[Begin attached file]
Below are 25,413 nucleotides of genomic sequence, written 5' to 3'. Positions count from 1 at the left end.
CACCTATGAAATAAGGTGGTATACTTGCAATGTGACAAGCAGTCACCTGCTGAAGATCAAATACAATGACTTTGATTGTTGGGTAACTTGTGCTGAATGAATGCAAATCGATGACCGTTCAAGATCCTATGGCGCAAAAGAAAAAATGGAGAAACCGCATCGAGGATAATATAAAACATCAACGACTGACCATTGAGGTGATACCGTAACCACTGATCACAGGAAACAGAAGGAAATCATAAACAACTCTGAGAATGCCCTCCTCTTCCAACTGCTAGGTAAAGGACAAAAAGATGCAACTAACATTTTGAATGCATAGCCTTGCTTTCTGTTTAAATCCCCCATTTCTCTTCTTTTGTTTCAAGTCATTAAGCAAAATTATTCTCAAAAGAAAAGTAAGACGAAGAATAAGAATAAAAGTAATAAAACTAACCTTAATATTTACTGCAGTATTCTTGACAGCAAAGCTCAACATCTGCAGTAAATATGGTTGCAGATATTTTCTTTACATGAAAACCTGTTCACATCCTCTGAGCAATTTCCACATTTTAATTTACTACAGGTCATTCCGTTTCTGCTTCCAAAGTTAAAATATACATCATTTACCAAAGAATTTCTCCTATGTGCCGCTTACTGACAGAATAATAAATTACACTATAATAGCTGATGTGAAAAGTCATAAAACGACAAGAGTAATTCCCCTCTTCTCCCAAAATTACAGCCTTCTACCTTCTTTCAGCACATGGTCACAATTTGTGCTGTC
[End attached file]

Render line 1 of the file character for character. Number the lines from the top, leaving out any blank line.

Below are 25,413 nucleotides of genomic sequence, written 5' to 3'. Positions count from 1 at the left end.